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ARS Home » Pacific West Area » Corvallis, Oregon » Horticultural Crops Research » Research » Publications at this Location » Publication #344534

Research Project: Improving the Quality of Grapes, Other Fruits, and their Products through Agricultural Management

Location: Horticultural Crops Research

Title: Water deficit severity during berry development alters timing of dormancy transitions in wine grape cultivar Malbec

Author
item Shellie, Krista
item Kovaleski, Alisson - Cornell University - New York
item Londo, Jason

Submitted to: Scientia Horticulturae
Publication Type: Peer Reviewed Journal
Publication Acceptance Date: 12/26/2017
Publication Date: 1/7/2018
Citation: Shellie, K., Kovaleski, A., Londo, J.P. 2018. Water deficit severity during berry development alters timing of dormancy transitions in wine grape cultivar Malbec. Scientia Horticulturae. 232:226-230. https://doi.org/10.1016/j.scienta.2018.01.014.
DOI: https://doi.org/10.1016/j.scienta.2018.01.014

Interpretive Summary: Wine grapes are widely grown in arid regions with winter temperatures that are unfavorable for growth. To avoid injury, the vines undergo an annual cycle of growth and dormancy that is synchronized with seasonal changes in the environment. During active growth, the vines are often exposed to drought from either a lack of precipitation or from irrigation amounts that supply only a percentage of vine water demand. Vine response to drought has been shown to alter the sensitivity to environmental signals that coordinate the cycling between growth and dormancy. The objective of this study was to test the hypothesis that vine water stress during the growing season lengthens the dormancy cycle by inducing an earlier transition into dormancy. The dormancy transitions of field-grown ‘Malbec’ grapevines that had been deficit-irrigated at differing severities for seven consecutive years was compared to that of well-watered vines. Contrary to our initial hypothesis, water stress shortened the dormancy cycle by delaying the onset of dormancy and increasing the readiness to resume growth. This could render the vines more vulnerable to injury from variable winter temperatures or extreme winter temperature events. Since the incidence of drought is likely to increase with increasing average annual temperatures, a better understanding of the underlying mechanisms by which drought stress alters the activity-dormancy cycle could become critical for sustaining vine productivity under changing climatic conditions.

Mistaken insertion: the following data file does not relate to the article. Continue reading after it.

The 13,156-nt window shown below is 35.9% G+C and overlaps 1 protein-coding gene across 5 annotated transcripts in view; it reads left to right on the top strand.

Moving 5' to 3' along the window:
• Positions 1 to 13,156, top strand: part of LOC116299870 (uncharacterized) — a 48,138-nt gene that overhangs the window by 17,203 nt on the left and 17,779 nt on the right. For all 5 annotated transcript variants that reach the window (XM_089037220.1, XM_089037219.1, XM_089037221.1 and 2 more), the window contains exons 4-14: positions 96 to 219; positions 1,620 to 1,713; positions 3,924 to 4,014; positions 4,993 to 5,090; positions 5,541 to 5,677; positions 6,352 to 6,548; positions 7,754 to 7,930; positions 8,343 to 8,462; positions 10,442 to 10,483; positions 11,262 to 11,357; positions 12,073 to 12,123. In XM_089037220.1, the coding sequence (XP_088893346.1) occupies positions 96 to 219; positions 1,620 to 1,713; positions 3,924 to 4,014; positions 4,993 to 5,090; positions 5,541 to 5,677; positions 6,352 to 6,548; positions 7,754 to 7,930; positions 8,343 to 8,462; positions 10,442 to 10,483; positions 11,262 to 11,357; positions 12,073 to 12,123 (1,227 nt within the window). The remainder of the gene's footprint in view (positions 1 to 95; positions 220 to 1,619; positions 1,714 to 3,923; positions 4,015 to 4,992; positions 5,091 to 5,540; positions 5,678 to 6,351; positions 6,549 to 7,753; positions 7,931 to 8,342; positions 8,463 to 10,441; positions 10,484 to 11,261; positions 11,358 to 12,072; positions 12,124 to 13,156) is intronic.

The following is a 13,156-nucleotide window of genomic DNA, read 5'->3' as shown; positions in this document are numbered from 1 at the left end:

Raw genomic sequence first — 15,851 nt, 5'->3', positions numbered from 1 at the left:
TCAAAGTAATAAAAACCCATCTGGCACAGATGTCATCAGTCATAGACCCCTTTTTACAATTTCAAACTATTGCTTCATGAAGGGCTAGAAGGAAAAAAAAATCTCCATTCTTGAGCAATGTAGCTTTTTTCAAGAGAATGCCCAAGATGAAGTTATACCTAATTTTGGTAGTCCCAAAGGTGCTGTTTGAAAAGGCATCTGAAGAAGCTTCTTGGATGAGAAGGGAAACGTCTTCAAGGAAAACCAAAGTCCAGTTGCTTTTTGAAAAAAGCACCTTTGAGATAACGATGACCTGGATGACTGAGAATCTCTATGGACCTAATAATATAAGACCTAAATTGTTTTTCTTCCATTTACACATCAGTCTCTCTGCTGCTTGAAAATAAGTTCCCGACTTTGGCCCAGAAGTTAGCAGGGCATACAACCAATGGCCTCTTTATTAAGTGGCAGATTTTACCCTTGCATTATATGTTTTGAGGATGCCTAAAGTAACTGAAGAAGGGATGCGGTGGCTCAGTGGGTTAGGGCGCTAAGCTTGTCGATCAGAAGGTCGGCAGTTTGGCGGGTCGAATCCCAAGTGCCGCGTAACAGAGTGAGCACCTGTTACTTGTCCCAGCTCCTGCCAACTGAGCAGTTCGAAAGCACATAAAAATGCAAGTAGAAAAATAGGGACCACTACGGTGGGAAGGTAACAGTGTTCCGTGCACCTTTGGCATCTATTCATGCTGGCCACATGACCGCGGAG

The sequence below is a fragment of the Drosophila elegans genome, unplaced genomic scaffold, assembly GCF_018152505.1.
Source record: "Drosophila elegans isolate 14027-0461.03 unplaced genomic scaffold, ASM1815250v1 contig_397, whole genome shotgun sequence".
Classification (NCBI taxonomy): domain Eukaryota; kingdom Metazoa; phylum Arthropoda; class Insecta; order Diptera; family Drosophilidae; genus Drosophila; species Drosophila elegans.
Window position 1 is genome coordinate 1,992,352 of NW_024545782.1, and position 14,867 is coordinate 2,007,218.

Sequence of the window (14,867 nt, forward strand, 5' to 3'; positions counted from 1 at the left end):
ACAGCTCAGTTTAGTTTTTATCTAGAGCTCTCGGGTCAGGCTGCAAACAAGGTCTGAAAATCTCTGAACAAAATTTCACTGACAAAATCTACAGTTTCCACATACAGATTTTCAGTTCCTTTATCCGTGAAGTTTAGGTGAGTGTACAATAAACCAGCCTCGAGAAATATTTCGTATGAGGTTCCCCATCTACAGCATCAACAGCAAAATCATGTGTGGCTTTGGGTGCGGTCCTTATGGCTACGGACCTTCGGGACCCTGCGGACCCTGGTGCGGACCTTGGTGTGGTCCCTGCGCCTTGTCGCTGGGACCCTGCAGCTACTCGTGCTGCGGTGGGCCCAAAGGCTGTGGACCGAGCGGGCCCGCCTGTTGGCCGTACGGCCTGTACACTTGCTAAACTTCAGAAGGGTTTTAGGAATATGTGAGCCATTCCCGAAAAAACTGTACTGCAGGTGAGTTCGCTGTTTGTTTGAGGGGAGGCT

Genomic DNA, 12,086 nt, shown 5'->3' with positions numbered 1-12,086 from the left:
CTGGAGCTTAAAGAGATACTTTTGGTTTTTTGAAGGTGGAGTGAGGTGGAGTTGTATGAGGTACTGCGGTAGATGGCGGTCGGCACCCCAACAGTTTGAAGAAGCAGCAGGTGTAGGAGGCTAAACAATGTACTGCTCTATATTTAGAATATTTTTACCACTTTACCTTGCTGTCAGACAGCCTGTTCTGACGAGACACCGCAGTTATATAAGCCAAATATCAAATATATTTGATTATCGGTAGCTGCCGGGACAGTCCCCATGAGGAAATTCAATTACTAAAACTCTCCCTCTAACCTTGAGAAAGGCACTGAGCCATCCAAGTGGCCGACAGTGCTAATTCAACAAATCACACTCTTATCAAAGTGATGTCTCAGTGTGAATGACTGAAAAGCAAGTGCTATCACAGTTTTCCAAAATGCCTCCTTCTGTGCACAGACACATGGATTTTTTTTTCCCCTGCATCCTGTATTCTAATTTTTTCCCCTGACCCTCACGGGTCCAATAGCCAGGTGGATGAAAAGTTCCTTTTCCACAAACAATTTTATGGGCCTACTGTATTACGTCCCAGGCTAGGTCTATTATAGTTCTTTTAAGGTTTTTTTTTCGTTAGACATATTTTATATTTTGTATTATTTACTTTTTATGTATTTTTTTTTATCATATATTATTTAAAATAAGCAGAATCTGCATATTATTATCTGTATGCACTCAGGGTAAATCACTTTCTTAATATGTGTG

Technical Abstract: The objective of this study was to test the hypothesis that vine water stress during the growing season can lengthen the dormancy cycle by inducing earlier transition into endodormancy. A bud forcing assay was used to compare the dormancy transitions of field-grown ‘Malbec’ grapevines that had been deficit-irrigated to supply 35 or 70% of estimated water demand (ETc) for seven consecutive growing seasons to that of well-watered vines. Canes were field-sampled from deficit-irrigated and well-watered plots at multiple time points over a span of 100 days, beginning 30 days prior to harvest. Buds at nodes two through eight were cut into single-node segments, held under bud-forcing conditions for 60 days, and evaluated daily for the occurrence of bud break. Contrary to our initial hypothesis, water stress shortened the dormancy cycle by delaying the onset of endodormancy, decreasing the amount of chilling required for release from endodormancy and increasing the readiness to resume growth during ecodormancy. Results support the idea that drought stress-induced regulatory networks ‘cross-talk’ with environmental and hormonal regulatory signals that modulate the activity-dormancy cycle. Understanding the underlying mechanisms by which drought stress alters the activity-dormancy cycle may be critical for sustaining vine productivity in a changing climate.